If a marriage fails, it is important for the couple to separate for their own peace and for the well-being of their offspring, if any, the Supreme Court said on November 22.
“Irretrievable breakdown of marriage is now considered, in the laws of a number of countries, a good ground for dissolving the marriage by granting a decree of divorce,” the court said.
The occasion for the court’s observations was a matrimonial dispute between a couple from Kolkata – Kajal Kumar Ghosh and Sanghamitra Ghosh, who married in 1999 and separated in 2001. Sanghamitra took the couple’s son with her when she left her home and charged Kajal Kumar with cruelty and forcibly driving her out of their house.
Kajal Kumar denied the allegations and said their differences were due to cultural, economic, and social mismatch. He said Sanghamitra could not adjust to a life with him and voluntarily left their house to live with her parents.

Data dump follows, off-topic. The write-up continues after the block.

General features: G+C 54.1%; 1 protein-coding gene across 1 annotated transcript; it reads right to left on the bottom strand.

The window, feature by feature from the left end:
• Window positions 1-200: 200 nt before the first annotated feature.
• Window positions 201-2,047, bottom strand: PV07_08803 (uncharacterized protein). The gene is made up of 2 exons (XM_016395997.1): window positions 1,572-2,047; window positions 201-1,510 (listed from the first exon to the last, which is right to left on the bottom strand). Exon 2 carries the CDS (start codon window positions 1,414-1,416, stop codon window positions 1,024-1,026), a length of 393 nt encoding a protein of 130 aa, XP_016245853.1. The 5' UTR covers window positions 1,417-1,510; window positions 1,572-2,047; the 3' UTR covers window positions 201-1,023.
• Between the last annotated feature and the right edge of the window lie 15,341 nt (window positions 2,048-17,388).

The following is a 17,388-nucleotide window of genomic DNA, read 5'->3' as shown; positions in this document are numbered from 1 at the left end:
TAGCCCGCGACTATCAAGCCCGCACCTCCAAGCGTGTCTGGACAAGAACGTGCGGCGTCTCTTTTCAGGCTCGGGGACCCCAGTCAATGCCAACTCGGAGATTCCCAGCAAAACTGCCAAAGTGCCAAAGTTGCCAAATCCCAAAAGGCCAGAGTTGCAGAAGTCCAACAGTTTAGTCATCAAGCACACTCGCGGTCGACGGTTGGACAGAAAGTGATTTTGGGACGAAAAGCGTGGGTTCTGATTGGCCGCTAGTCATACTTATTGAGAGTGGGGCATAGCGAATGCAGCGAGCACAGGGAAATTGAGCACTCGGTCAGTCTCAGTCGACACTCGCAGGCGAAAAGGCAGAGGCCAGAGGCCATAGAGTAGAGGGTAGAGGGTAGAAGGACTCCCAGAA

The couple had been engaged in litigation over dowry, cruelty, divorce, custody of their child, and maintenance.
The Supreme Court intervened when Sanghamitra approached it for transfer of cases pending in West Bengal to Bangalore , the city where she was posted by her employer, ICICI Bank.
Approving an agreement between Sanghamitra and Kajal Kumar, under which the latter will pay her Rs10 lakh as final settlement, the bench comprising Justice GB Mathur and Justice Dalveer Bhandari said it frequently adjourned the case to “ensure that the parties may reconcile their differences and live together again, but this has not happened”.
Following the settlement, the couple have withdrawn all cases against each other. While their child will stay with his mother, the father will be allowed to visit him freely.
The bench noted that “when a marriage is totally dead… nothing is gained by trying to keep the parties tied forever”. So, when is a marriage considered to be “irretrievably broken down”? When the husband and wife have been living apart for a period of five to ten years and it has become impossible to resurrect the marriage.
The judges said tying the separated couple together with litigation would be like “cruelty to the spouse” and would “give rise to crime and even abuse of religion to obtain annulment.”